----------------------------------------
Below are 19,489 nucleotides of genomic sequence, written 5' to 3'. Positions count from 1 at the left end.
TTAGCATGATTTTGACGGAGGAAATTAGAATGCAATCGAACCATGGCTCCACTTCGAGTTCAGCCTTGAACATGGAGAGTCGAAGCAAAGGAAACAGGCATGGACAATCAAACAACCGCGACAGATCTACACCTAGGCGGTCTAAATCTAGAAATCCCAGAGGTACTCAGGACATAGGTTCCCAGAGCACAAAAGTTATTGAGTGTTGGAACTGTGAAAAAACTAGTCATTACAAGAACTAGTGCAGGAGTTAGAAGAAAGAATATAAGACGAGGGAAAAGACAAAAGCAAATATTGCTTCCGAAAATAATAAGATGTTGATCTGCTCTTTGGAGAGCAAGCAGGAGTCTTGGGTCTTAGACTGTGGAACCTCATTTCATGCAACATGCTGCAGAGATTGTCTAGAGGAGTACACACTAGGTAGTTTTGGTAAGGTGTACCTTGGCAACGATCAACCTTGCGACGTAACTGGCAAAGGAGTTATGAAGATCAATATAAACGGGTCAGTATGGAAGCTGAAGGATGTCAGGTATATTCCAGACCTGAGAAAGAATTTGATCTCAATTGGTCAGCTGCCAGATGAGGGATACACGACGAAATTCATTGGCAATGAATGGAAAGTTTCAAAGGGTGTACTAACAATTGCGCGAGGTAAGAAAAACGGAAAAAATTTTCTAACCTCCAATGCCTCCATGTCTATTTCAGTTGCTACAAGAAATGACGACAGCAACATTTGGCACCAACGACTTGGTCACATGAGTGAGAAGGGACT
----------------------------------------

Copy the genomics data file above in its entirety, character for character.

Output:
Below are 19,489 nucleotides of genomic sequence, written 5' to 3'. Positions count from 1 at the left end.
TTAGCATGATTTTGACGGAGGAAATTAGAATGCAATCGAACCATGGCTCCACTTCGAGTTCAGCCTTGAACATGGAGAGTCGAAGCAAAGGAAACAGGCATGGACAATCAAACAACCGCGACAGATCTACACCTAGGCGGTCTAAATCTAGAAATCCCAGAGGTACTCAGGACATAGGTTCCCAGAGCACAAAAGTTATTGAGTGTTGGAACTGTGAAAAAACTAGTCATTACAAGAACTAGTGCAGGAGTTAGAAGAAAGAATATAAGACGAGGGAAAAGACAAAAGCAAATATTGCTTCCGAAAATAATAAGATGTTGATCTGCTCTTTGGAGAGCAAGCAGGAGTCTTGGGTCTTAGACTGTGGAACCTCATTTCATGCAACATGCTGCAGAGATTGTCTAGAGGAGTACACACTAGGTAGTTTTGGTAAGGTGTACCTTGGCAACGATCAACCTTGCGACGTAACTGGCAAAGGAGTTATGAAGATCAATATAAACGGGTCAGTATGGAAGCTGAAGGATGTCAGGTATATTCCAGACCTGAGAAAGAATTTGATCTCAATTGGTCAGCTGCCAGATGAGGGATACACGACGAAATTCATTGGCAATGAATGGAAAGTTTCAAAGGGTGTACTAACAATTGCGCGAGGTAAGAAAAACGGAAAAAATTTTCTAACCTCCAATGCCTCCATGTCTATTTCAGTTGCTACAAGAAATGACGACAGCAACATTTGGCACCAACGACTTGGTCACATGAGTGAGAAGGGACT